My position is that we should work to improve the tools by which we organize information without ever having to destroy any. I firmly believe that "non-notable" pages should remain marked as such. By default, penalize them in search results and hide them behind a confirmation gate. But don't delete them. Decorate the hell out of them with boxes indicating they don't meet quality standards, but if just one person thought it was notable enough to write about, it deserves to be included. Inclusion need not lead to information dilution. The binary nature of "notability" is overly simplistic, so redirect the destructive energy spent on the deletion debate towards constructive classification of data.


On second thought, I guess you are somewhat right. I don't see how having more articles would hurt, but imagine every single article being 1000 pages long. Google would not help with that.

I still wouldn't consider deleting stuff the best solution to that. It just is a matter of organizing the data better. A hard problem, no doubt. I suppose for the YC example, the list of YC Companies could be a separate article.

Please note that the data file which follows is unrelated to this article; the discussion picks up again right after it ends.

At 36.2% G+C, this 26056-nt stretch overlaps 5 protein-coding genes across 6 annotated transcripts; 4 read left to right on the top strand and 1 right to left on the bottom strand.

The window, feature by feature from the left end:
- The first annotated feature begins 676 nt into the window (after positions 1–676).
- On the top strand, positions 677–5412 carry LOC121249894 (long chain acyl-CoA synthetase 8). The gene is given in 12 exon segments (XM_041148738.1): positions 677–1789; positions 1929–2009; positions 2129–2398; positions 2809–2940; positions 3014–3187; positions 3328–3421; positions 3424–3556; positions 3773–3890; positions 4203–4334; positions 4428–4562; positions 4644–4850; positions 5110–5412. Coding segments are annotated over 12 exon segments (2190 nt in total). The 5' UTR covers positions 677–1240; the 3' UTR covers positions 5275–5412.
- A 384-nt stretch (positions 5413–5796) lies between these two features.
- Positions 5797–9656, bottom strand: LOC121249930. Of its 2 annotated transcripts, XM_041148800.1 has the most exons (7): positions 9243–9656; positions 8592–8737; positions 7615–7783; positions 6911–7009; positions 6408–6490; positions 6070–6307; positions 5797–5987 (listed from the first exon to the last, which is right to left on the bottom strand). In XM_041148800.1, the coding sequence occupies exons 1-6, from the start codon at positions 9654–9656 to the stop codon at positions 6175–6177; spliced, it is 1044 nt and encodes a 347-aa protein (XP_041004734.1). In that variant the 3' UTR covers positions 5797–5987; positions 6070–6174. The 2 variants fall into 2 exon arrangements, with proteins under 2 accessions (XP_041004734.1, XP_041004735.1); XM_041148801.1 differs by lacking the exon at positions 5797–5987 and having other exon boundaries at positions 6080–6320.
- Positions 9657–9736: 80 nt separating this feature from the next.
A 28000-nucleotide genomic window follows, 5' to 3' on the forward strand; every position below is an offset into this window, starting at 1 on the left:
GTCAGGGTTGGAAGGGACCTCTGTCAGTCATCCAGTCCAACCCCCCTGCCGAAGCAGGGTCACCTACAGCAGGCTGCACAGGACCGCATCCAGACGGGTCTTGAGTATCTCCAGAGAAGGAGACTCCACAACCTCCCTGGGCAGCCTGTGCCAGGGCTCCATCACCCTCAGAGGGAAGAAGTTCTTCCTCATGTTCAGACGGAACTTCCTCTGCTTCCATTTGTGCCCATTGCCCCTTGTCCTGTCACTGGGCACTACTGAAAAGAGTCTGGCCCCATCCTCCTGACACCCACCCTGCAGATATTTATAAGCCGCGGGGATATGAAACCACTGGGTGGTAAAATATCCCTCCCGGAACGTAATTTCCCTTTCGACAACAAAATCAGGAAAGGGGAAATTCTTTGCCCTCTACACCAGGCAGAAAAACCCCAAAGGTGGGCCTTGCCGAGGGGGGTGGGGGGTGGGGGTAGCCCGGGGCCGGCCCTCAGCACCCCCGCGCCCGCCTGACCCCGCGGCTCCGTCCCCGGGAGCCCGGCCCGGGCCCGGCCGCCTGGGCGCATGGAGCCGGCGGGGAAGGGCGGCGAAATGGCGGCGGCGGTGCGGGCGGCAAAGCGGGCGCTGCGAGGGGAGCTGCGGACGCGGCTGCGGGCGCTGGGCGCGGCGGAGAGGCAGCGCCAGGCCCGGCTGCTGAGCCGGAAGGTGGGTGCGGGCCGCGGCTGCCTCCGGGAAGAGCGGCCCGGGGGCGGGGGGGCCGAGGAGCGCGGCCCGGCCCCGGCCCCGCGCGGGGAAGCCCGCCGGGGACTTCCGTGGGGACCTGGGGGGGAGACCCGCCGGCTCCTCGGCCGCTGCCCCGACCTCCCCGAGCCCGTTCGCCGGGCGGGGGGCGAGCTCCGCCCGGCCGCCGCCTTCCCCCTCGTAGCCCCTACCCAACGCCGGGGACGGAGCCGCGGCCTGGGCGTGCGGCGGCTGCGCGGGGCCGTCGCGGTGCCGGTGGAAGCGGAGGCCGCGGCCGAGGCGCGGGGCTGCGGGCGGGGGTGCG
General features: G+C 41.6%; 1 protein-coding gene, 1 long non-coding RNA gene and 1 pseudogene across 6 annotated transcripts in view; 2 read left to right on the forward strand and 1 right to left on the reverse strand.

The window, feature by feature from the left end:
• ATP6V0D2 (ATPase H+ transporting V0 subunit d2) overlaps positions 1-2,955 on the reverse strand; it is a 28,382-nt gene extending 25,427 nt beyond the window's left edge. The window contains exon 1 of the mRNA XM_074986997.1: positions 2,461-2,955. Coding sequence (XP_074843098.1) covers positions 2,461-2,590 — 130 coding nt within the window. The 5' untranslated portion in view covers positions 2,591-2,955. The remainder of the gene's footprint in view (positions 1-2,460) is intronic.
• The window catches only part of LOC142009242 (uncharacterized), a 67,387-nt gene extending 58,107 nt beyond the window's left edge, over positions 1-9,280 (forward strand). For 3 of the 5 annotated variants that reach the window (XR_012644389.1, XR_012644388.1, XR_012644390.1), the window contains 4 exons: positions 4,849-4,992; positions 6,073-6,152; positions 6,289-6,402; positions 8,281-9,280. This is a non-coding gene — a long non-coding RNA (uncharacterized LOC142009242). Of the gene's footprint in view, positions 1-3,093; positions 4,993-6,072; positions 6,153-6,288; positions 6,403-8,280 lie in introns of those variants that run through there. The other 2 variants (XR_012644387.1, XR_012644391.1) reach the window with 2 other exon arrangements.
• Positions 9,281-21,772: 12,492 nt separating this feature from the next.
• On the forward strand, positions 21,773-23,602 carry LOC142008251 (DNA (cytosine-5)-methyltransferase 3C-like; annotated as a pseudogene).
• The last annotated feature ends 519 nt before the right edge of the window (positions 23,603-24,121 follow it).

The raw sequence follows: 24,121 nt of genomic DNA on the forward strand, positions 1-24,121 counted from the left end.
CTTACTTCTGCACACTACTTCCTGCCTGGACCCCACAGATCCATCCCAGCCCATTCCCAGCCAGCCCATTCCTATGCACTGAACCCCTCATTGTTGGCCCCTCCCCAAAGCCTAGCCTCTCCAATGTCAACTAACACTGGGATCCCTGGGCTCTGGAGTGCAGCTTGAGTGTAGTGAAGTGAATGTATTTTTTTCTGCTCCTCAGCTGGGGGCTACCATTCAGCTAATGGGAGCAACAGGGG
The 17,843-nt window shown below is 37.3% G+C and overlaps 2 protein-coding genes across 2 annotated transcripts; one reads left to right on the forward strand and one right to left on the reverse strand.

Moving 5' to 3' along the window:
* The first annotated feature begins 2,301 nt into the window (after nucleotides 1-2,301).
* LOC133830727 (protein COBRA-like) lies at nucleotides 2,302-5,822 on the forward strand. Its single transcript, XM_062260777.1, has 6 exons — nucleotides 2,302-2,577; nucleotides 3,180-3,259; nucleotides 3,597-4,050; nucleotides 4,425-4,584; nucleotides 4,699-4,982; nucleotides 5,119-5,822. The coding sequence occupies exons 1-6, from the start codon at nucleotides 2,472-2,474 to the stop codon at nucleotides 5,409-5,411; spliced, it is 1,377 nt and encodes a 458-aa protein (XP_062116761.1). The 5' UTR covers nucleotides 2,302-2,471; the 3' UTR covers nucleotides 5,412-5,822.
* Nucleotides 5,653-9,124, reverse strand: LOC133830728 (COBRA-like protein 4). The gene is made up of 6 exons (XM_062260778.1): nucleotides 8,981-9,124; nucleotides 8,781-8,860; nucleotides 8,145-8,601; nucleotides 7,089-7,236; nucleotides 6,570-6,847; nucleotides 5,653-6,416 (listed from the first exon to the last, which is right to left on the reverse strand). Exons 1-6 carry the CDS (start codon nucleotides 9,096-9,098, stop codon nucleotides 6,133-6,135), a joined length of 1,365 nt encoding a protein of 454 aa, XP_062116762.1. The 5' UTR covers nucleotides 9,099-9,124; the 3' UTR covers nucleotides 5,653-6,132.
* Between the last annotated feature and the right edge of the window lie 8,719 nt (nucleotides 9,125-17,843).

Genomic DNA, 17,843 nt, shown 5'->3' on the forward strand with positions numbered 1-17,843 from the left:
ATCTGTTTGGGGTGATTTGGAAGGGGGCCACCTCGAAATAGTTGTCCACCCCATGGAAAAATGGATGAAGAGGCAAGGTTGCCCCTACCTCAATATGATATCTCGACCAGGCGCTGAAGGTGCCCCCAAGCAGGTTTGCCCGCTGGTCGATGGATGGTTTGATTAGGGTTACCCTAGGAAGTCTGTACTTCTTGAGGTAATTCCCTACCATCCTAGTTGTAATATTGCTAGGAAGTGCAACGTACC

Maybe this is also a hint as to what the next search engine after Google could provide. I guess that would be more like what Wolfram Alpha had promised to be.


So, you're making the case here that on the page about Y combinator there should be lots of relevant information about Y combinator left out ?

Giving every start-up including the failed ones their own page would be a waste of space, but to give them a single line in a list is pretty good use of the space available I would say.


Why is giving each their own page a waste of space?

Even if it is only a one sentence stub, it might be interesting to someone and their mother. No one else will ever know it is there, but a tiny piece of history, no matter how insignificant it may seem now, will be preserved. It's not hurting anybody.

Imagine if some YC startup did some interesting things, but ultimately failed and was promptly forgotten. Two years later, the same team builds something fantastic rooted firmly in the work they had done previously. This new startup becomes an astonishing success. Suddenly, that prior effort (especially why it failed) is noteable. Oh noez! We deleted it!

It is arrogant for any individual or even any group to believe they have any knowledge of what was, is, or will be noteable.


That makes the assumption that failure of the company is something that the notability of "something interesting" would be judged on...